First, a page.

Can technology save nature?
The World Economic Forum’s Biodiversity Credits Working Group had a couple of sessions last week discussing the use of technology in the measurement, reporting and verification (MRV) of biodiversity. BeZero Carbon was one of three invited speakers, and we outlined our ongoing project in Uganda to showcase the use of environmental DNA (eDNA). The question of MRV presents a significant challenge to the development of biodiversity credits but it’s clear there are no definitive solutions yet. Our research aims to push forward promising novel approaches and we received some very positive feedback in presentations to audiences in both APAC and Americas time zones.
Technological advances range from on the ground measurement – eDNA, acoustic sampling, AI-powered camera traps and so on – to improved remote sensing capabilities, such as satellite-based LiDAR and hyperspectral arrays. These can all help but don’t get past some of the non-technical challenges, such as the time and effort required to actually collect the data. The crucial balance between cost and quality is still largely tipped in the wrong direction, meaning that either crucial details on biodiversity change are missed or the project economics don’t work.
One of the issues in biodiversity MRV relates to the likelihood that credit issuing projects will ultimately be rated, just as voluntary carbon projects are now. Risk factors such as additionality, non-permanence, over-crediting and leakage are every bit as relevant for biodiversity projects as they are for carbon. There is little evidence that they are being considered so far but without them new markets will suffer from the same lack of transparency that dogged the voluntary carbon market. The implied assumption that a credit is a binary, all-or-nothing thing makes even less sense in the infinitely more complex world of biodiversity than it does for carbon.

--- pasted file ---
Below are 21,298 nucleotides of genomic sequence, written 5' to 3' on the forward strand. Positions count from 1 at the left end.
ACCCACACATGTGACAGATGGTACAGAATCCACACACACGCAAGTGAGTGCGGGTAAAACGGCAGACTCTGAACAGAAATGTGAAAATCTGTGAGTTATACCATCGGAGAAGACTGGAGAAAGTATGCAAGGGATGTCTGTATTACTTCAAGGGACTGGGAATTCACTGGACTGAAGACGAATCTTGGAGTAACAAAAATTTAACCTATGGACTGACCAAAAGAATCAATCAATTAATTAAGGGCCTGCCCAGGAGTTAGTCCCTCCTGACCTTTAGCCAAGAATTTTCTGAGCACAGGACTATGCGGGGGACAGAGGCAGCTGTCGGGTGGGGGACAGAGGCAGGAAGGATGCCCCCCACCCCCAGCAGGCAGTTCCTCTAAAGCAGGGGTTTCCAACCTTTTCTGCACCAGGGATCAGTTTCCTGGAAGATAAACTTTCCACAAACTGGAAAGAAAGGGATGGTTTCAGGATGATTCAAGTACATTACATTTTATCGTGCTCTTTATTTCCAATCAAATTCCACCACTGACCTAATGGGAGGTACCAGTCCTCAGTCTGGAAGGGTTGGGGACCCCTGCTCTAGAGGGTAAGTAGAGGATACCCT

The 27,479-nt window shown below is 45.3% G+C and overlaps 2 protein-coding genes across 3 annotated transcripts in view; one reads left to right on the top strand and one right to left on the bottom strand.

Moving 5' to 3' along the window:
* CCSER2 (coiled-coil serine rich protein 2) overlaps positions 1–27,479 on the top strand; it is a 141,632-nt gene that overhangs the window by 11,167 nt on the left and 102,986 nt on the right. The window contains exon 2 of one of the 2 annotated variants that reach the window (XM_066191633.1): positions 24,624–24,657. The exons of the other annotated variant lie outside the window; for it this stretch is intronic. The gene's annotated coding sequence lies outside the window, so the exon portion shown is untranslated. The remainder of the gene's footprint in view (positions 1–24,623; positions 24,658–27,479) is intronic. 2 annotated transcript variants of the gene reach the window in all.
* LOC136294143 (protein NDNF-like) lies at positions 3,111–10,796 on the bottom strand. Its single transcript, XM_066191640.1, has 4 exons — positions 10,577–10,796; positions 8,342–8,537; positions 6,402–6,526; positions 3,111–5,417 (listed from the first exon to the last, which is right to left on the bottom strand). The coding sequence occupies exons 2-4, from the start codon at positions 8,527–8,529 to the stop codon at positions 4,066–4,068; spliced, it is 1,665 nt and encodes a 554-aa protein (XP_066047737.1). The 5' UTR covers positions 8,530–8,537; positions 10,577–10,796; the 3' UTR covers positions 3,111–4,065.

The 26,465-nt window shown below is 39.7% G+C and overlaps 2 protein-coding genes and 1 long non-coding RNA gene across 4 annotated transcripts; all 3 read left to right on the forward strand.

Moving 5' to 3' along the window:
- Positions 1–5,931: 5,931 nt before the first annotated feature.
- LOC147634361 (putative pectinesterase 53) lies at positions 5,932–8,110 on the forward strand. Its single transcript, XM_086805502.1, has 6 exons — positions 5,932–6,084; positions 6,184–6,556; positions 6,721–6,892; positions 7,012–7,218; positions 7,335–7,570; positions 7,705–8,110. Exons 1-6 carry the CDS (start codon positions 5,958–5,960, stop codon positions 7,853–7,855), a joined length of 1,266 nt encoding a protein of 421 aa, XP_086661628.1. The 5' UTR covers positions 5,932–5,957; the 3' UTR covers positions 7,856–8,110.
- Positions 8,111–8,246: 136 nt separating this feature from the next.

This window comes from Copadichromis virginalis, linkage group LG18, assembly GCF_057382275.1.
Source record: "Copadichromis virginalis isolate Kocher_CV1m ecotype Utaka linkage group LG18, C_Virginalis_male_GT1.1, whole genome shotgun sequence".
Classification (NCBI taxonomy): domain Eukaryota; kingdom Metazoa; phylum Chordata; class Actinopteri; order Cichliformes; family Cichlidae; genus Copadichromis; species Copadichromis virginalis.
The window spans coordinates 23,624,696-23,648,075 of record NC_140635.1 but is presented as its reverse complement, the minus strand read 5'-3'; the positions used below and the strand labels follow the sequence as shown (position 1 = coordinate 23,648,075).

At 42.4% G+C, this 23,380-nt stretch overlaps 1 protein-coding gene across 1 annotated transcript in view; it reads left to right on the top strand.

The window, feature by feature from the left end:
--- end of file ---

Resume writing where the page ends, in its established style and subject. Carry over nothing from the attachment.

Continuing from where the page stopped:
Another interesting point of discussion centered on what, exactly, needs to be measured. Aside from the multitude of different ways to quantify and describe biodiversity, might other aspects such as ecosystem function also be considered? Beyond that, perhaps it’s possible to turn the whole challenge around and instead focus on measuring the [human] threats to biodiversity. That would simplify the task and place the emphasis on reducing detrimental impacts, rather than on the specifics of how wildlife responds to them.
Threats to biodiversity tend to fall into a limited number of categories, namely land/sea use change, pollution, species overexploitation, climate change and invasive species/disease. These are potentially easier and cheaper to identify and measure: for example, the amount of chainsaw noise could give an indication of deforestation activity. Recorded reductions over time would indicate less deforestation, and assumptions could then potentially be made about the beneficial impacts to wildlife.
There is undoubted interest in the development of biodiversity credits, but there are three major sticking points at present:
Lack of general agreement in what should be measured and tracked over time;
Uncertainty over the source and magnitude of demand for credits;
Lack of consensus over the nature of associated claims, particularly on the subject of biodiversity offsetting.
Time, however, is extremely pressing. With global biodiversity collapsing, urgent action is needed and biodiversity credits have potential to steer much needed finance into the protection and restoration of nature. Robust proxies must be found to understand project impacts, including those measures that will be required of a rating framework. As technology improves and matures it can be put to use accordingly: in the meantime we musn’t let perfect be the enemy of good.
Get in touch to learn more about biodiversity credits or if you have questions about our natural capital research pipeline: firstname.lastname@example.org